About a month ago, the BBC was talking about closing down Britain’s longest-running and only regular astronomy television program, The Sky at Night – less than a year after its creator Sir Patrick Moore had died. Since then the show was moderated by the longtime co-hosts Lucie Green and Chris Lintott, who had actually done a very good job of keeping the program alive – but that doesn’t seem to have been good enough for the BBC bosses. The outrage over the possible cancellation was huge, including a petition with over 50,000 signatures and pleas from just about everyone to continue The Sky at Night – with success: Tuesday, the BBC had announced that the program will continue in 2014.
The rescue comes, however, at a cost – the show will not be broadcast on BBC1 anymore, instead the first showing is relocated to BBC4 with a later repeat on BBC2. Given that The Sky At Night is broadcast on Sunday after midnight at the moment, this may be an improvement and the home on BBC4 is not altogether bad, because the repeats of the 30-minute-version have already aired on this channel for some time. The shorter 20-minute version, which was always broadcast first, will also be abandoned in favour of the 30-minute format. This can be a great chance for The Sky at Night – hopefully the inevitably lower ratings will not prompt the BBC to cancel the program for good.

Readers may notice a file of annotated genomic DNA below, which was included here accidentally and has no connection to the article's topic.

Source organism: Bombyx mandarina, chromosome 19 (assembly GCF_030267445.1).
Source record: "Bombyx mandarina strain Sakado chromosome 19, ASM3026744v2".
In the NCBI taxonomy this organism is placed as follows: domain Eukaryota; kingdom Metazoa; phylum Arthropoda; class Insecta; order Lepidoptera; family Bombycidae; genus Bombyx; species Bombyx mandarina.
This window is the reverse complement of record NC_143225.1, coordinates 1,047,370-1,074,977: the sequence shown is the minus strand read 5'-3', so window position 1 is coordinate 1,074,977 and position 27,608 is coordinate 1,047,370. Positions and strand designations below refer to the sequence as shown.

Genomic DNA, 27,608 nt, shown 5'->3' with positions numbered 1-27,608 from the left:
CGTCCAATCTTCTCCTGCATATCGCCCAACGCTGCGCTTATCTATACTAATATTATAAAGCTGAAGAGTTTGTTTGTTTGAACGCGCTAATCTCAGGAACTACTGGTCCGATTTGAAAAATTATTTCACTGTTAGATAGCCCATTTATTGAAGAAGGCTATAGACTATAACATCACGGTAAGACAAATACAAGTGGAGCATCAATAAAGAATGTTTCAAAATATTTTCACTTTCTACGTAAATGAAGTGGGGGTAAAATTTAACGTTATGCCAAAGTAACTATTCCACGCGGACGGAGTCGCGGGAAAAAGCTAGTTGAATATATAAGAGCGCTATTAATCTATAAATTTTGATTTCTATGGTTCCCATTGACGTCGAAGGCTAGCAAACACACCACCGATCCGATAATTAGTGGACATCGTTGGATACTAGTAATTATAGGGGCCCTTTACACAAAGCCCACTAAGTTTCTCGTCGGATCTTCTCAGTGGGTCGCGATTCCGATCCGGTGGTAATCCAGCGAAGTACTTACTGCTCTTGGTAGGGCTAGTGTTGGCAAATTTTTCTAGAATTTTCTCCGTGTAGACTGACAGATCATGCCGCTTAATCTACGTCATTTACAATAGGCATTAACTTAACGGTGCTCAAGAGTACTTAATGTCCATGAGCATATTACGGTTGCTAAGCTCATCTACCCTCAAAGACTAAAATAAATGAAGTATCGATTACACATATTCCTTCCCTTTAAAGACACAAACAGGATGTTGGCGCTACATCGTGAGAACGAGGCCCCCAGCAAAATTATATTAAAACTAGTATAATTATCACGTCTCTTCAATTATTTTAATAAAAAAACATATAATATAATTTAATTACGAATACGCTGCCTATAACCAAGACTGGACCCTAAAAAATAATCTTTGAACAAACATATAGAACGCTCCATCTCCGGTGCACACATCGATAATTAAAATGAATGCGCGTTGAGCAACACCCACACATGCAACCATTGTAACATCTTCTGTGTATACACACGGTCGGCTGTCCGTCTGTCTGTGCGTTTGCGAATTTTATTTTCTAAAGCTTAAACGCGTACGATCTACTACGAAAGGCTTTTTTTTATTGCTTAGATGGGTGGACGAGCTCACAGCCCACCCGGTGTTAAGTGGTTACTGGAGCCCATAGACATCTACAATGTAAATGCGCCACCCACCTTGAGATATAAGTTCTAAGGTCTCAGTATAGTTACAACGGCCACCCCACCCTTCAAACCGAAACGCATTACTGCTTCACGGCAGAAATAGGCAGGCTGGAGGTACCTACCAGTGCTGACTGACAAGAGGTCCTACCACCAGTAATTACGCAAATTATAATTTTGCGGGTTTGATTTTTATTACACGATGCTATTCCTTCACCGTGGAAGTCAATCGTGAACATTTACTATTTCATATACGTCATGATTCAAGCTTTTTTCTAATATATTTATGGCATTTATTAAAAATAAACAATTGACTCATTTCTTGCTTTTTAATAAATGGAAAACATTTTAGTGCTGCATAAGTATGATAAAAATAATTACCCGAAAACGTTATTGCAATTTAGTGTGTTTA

The announcement was also paired with the news that The Sky At Night will make a pause in January to make way for a fourth round of Stargazing Live with Brian Cox and Dara O Briain, which has been credited to create a huge public interest in astronomy and will surely be as amazing as in the previous years.
The next regular episode of The Sky at Night with the Moore Moon Marathon, will be aired this Sunday (actually Monday) at 0:30 GMT on BBC1 with the 30-minute-version first airing on BBC4 on Thursday at 19:30 GMT. For more repeats check the official website of the program.